Propyl acetate

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Propyl acetate
Structural formula of propyl acetate
Ball-and-stick model of the propyl acetate molecule
Preferred IUPAC name
Propyl acetate
Systematic IUPAC name
Propyl ethanoate
Other names
Acetic acid propyl ester
n-Propyl ethanoate
n-Propyl acetate
n-Propyl ester of acetic acid
3D model (JSmol)
ECHA InfoCard 100.003.352
Molar mass 102.13 g·mol−1
Appearance Clear, colorless liquid
Odor mild, fruity[1]
Density 0.89 g/cm3[2]
Melting point −95 °C (−139 °F; 178 K)[2]
Boiling point 102 °C (216 °F; 375 K)[2]
18.9 g/L[2]
Vapor pressure 25 mmHg (20°C)[1]
-65.91·10−6 cm3/mol
Flammable (F)
Irritant (Xi)
R-phrases (outdated) R11, R36
S-phrases (outdated) (S2), S16, S26, S29,
NFPA 704
Flammability code 3: Liquids and solids that can be ignited under almost all ambient temperature conditions. Flash point between 23 and 38 °C (73 and 100 °F). E.g., gasoline) Health code 2: Intense or continued but not chronic exposure could cause temporary incapacitation or possible residual injury. E.g., chloroform Reactivity (yellow): no hazard code Special hazards (white): no codeNFPA 704 four-colored diamond
Flash point 10 °C (50 °F; 283 K)[2]
450 °C (842 °F; 723 K)
Explosive limits 1.7%-8%[1]
Lethal dose or concentration (LD, LC):
9370 mg/kg (oral, rat)
8300 mg/kg (oral, mouse)
6640 mg/kg (oral, rabbit)
8700 mg/kg (oral, rat)[3]
17800 mg/kg (dermal, rabbit)[4]
8941 ppm (cat, 5 hr)[5]
US health exposure limits (NIOSH):
PEL (Permissible)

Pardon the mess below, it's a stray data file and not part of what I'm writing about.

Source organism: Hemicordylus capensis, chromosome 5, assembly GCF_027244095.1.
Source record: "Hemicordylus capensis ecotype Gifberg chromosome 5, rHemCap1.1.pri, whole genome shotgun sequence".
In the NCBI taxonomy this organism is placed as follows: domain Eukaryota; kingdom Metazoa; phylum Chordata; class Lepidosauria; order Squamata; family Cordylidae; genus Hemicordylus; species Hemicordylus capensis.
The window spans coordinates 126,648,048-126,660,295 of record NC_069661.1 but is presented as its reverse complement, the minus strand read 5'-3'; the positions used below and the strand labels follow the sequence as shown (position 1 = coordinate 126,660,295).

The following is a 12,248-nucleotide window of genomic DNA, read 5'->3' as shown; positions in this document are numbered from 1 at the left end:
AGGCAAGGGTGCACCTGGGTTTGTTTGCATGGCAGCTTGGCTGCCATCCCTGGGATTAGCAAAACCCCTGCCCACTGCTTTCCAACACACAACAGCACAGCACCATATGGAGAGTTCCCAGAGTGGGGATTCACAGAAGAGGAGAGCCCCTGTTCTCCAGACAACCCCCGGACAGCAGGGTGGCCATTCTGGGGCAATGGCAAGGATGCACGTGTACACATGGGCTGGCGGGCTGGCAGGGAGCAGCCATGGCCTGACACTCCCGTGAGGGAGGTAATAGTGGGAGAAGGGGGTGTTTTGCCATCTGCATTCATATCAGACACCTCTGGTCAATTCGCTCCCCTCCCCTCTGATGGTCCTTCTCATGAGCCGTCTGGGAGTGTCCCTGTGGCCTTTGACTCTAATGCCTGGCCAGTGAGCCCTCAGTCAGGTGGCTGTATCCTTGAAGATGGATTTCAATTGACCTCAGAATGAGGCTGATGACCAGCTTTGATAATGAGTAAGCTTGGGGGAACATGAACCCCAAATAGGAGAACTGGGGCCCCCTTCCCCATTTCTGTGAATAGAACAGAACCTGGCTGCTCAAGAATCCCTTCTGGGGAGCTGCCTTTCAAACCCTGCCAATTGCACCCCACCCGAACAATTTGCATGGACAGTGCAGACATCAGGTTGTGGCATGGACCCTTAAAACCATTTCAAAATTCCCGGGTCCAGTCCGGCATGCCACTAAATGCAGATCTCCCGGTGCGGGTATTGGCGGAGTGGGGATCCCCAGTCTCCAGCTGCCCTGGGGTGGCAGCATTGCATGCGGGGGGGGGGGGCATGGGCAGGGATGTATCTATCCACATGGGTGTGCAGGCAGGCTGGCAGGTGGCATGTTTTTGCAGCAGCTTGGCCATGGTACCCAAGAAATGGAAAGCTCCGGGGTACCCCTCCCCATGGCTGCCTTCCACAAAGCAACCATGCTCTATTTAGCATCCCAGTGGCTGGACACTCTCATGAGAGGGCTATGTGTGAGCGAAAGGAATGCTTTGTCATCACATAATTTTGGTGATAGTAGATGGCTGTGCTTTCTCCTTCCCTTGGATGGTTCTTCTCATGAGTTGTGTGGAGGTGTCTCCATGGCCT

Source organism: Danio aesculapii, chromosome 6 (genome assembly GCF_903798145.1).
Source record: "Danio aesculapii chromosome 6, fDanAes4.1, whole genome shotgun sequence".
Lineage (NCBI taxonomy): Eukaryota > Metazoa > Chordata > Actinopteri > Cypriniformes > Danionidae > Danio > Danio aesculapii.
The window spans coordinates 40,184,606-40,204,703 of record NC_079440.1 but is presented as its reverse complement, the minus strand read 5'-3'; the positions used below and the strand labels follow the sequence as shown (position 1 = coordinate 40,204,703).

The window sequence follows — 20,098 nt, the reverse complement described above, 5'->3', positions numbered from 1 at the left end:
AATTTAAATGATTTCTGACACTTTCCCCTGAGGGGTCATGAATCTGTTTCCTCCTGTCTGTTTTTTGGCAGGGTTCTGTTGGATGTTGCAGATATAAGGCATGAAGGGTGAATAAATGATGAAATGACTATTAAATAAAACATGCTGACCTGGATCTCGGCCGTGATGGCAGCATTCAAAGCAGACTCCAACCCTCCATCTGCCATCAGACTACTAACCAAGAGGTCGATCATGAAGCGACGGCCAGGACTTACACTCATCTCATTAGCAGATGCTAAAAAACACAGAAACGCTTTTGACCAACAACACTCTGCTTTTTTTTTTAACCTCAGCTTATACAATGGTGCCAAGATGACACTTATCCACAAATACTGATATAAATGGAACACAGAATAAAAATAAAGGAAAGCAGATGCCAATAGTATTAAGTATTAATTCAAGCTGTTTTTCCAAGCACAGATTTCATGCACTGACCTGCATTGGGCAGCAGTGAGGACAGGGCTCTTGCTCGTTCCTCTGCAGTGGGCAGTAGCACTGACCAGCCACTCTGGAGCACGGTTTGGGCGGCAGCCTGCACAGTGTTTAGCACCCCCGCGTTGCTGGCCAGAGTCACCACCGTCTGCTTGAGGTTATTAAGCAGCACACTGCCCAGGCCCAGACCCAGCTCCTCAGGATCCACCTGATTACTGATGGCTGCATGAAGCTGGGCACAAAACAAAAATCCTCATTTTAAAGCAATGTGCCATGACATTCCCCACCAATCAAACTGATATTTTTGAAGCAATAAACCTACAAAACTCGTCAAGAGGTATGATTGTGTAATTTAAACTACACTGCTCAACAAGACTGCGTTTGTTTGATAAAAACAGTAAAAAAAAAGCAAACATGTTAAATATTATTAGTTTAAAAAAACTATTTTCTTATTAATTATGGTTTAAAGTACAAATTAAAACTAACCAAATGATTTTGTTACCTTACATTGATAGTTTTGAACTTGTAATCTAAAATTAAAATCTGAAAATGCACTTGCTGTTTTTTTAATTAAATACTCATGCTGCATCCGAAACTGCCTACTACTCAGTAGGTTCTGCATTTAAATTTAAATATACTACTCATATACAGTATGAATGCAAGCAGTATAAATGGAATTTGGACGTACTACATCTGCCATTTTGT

TWA 200 ppm (840 mg/m3)[1]
REL (Recommended)
TWA 200 ppm (840 mg/m3) ST 250 ppm (1050 mg/m3)[1]
IDLH (Immediate danger)
1700 ppm[1]
Related compounds
Related esters
ethyl acetate
n-butyl acetate
isobutyl acetate
Related compounds
acetic acid
Except where otherwise noted, data are given for materials in their standard state (at 25 °C [77 °F], 100 kPa).
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Infobox references

Propyl acetate, also known as propyl ethanoate, is a chemical compound used as a solvent and an example of an ester. This clear, colorless liquid is known by its characteristic odor of pears. Due to this fact, it is commonly used in fragrances and as a flavor additive. It is formed by the esterification of acetic acid and 1-propanol (known as a condensation reaction), often via Fischer–Speier esterification, with sulfuric acid as a catalyst and water produced as a byproduct.


  1. ^ a b c d e f "NIOSH Pocket Guide to Chemical Hazards #0532". National Institute for Occupational Safety and Health (NIOSH). 
  2. ^ a b c d e Record in the GESTIS Substance Database of the Institute for Occupational Safety and Health
  3. ^ "n-Propyl acetate". Immediately Dangerous to Life and Health. National Institute for Occupational Safety and Health (NIOSH). 
  4. ^ Union Carbide Data Sheet. Vol. 1/25/1965
  5. ^ "n-Propyl acetate". Immediately Dangerous to Life and Health. National Institute for Occupational Safety and Health (NIOSH). 

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